The previous week was bullish for gold (the 3rd in a row), closing at $1,791 and gains close to 0.50%. The geopolitical crisis between the US and China has raised many concerns, and this climate favors safe havens of investment, such as gold. Another factor that significantly affects gold prices is the US dollar, usually with an inversely proportional relationship but last week we saw the paradox of strengthening both of these assets. The price, however, returned below $1,800, from week highs to $1,811, following the announcement of NFPs in the US on Friday after strong macroeconomics left room for the Fed to fight inflation with aggressive interest rate hikes. The rise in bond yields is also putting pressure on gold, and if the dollar continues to strengthen, especially after the announcement of US inflation on Wednesday, gold’s mini-upward rally may end, especially if there is a correction below $1,770. We may try short positions this week.


US Oil

Last week’s oil futures closed at $88.43, with losses approaching 10%. The main reason for this sharp downward movement is the feeling of the markets that the global economy will not avoid recession. In such a case, logically, the oil demand will decrease and this perception is valued by the markets with the big drop in prices. A slight upward reaction we saw on Friday after positive U.S. labor market announcements improved the climate somewhat. The recent meeting of OPEC, however, with the decision to increase production, by just 100K barrels per day did not change anything since practically the production remains unchanged. But there is strong speculation of a much larger increase, perhaps up to 2.8 million barrels per day from Saudi Arabia and the United Arab Emirates next winter, to supplement the loss of Russian oil under embargo. Verifying such a reputation could further push prices down, with subsequent supports at $87 and $81.90. On the contrary, an upward split above $90.50 may give a new upward breath to oil prices. We may try short positions this week.

EURUSD (Euro vs US Dollar)
Slightly bearish was last week for EURUSD which opened at 1.0214 and closed at 1.0180. The announcement of the labor market in the United States at the end of the week showed that the US economy has the basis and the comfort to allow the Fed new interest rate hikes. There was a balance between the dollar and the euro before. The dollar had lost much of its momentum due to last week’s Fed meeting while the euro continues to be weak due to the poor economic situation in many eurozone countries and pessimism over the energy crisis. The key event this week is the announcement of inflation in the United States, with markets expecting a slight de-escalation compared to the previous month. Given the weakness of the euro, if the conditions strengthen the US dollar, we may see the downtrend dominate again, while if there is a break of 1.01 then the 1:1 pair will have a good chance of repeating itself. We prefer sell positions this week.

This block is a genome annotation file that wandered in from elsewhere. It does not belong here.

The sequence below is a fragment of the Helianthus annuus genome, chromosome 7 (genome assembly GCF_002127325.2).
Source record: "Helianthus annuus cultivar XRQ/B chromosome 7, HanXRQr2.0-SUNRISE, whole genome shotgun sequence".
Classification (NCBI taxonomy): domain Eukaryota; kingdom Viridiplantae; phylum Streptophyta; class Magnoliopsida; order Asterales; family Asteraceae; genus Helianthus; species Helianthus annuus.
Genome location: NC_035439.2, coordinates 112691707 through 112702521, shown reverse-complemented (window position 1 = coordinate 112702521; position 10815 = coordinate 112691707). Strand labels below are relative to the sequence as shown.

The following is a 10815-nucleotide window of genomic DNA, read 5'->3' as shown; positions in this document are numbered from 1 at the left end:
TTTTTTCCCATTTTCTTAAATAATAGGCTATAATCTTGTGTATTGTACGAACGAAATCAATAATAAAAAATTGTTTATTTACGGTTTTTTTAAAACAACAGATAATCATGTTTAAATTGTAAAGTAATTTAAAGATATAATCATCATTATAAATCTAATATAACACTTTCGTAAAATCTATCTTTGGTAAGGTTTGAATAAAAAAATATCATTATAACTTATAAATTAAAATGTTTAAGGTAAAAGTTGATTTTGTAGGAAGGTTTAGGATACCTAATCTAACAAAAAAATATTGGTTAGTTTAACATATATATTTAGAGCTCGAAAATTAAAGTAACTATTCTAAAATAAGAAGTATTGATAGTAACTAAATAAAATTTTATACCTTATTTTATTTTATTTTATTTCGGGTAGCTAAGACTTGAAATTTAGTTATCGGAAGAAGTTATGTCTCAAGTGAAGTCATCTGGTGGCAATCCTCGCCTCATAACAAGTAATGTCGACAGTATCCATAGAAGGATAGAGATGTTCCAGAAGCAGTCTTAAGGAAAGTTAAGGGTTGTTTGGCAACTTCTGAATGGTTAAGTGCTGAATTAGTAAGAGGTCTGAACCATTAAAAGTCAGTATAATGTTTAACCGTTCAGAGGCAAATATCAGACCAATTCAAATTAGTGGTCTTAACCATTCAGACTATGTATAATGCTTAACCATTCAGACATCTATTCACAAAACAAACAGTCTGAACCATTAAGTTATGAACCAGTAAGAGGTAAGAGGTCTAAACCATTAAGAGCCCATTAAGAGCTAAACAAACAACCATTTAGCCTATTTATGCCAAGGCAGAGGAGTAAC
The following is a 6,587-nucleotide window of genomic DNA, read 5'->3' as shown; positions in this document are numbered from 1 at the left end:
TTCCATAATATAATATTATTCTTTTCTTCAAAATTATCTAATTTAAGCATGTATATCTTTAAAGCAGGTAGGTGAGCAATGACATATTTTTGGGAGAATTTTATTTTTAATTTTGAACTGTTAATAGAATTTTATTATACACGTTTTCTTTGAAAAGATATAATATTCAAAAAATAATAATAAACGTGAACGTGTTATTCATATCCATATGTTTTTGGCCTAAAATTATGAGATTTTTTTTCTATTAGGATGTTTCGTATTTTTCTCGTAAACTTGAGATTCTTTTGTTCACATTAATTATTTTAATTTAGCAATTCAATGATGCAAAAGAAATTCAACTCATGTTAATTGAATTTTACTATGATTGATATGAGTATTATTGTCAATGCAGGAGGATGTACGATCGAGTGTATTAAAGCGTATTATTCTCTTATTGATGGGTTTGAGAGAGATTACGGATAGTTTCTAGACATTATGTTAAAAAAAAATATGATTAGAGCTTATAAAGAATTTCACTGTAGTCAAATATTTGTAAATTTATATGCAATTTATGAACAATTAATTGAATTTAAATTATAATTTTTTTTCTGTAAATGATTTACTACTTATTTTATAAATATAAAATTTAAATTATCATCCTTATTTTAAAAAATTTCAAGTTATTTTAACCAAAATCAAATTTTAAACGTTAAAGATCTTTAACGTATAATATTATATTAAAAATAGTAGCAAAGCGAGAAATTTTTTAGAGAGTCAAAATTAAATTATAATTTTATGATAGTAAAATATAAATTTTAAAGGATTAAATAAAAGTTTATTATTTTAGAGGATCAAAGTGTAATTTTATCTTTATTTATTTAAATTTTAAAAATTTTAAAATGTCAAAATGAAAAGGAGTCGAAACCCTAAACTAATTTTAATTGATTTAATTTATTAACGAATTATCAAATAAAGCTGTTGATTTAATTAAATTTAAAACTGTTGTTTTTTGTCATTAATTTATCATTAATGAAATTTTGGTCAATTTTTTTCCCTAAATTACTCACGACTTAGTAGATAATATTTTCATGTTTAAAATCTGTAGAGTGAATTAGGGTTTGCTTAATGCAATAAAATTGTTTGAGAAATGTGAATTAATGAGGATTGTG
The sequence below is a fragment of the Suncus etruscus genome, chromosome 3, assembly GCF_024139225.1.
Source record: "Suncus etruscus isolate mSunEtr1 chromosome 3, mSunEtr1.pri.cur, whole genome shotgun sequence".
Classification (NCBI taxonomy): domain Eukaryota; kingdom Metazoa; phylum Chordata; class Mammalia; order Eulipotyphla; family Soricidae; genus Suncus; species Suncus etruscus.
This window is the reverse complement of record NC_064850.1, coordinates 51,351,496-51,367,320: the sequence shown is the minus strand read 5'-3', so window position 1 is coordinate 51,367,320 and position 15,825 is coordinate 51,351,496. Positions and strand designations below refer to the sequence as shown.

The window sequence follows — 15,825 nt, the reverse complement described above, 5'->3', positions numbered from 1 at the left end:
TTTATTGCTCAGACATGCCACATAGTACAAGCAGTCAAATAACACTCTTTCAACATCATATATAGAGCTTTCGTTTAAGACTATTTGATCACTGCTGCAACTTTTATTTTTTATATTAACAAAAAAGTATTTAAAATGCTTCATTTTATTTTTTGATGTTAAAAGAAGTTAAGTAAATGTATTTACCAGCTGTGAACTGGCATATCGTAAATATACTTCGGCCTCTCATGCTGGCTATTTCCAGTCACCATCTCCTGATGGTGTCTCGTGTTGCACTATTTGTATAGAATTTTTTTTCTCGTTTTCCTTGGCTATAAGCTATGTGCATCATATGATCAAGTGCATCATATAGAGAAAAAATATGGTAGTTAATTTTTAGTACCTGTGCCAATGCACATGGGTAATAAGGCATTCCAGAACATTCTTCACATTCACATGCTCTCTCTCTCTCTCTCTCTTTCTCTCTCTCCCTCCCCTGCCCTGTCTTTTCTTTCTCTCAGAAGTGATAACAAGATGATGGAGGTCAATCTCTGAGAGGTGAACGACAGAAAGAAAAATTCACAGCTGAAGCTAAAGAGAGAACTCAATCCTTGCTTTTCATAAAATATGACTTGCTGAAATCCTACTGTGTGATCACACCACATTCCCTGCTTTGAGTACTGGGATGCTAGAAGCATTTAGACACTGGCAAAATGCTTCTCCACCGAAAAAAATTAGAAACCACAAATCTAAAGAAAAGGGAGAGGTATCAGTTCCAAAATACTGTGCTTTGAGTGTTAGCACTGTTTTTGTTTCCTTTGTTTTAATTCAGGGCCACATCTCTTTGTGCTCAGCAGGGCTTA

GBPUSD (Great Britain Pound – US Dollar)

Last week the GBPUSD was bearish, as it opened at 1.2165 and closed at 1.2066. In addition to the US dollar strengthening due to positive macroeconomic announcements in the United States, the British sterling was weak. On Thursday, the Bank of England met on interest rates and monetary policy in the UK and decided to raise interest rates by 0.50%, but this did not help the sterling because it had already been prescribed by the markets, several weeks ago. It was the largest rate hike on the Island since 1994, with interest rates now standing at 1.75%. But the financial report that followed the press conference of the head of the Bank of England Andrew Bailey, describes a gloomier picture for the British economy with a high probability of recession and inflation that may even exceed 13%. If the announcement of inflation in the United States next Wednesday does not change this picture much, it is not ruled out that the pair will be in the region of 1.20 while a solid break in this price zone may threaten even the main support at 1.1760 so we may try sell positions this week.


USDJPY (US DollarJapanese Yen)

USDJPY moved upward last week, opening at 133.23 and closing at 134.99. The Japanese economy has not had any major announcements, so the yen continues to move at the pace of the Bank of Japan’s latest news, according to which loose monetary policy and negative interest rates will continue until the country’s economy is fully stabilized. So, the rise we have seen is mainly due to the recovery of the US dollar but more to the upward reaction of bond yields that we have seen in recent days. Bond yields have been the most decisive factor influencing the parity for some time and the U.S. 10-year, which opened at 2.65% and closed Friday at 2.83%, helped the USDJPY recover after two sharply falling weeks. The main target of the buyers of the exchange rate is the price range of 137 which is technically the last main obstacle before 140 so we prefer buy positions this week.


EURJPY (EuroJapanese Yen)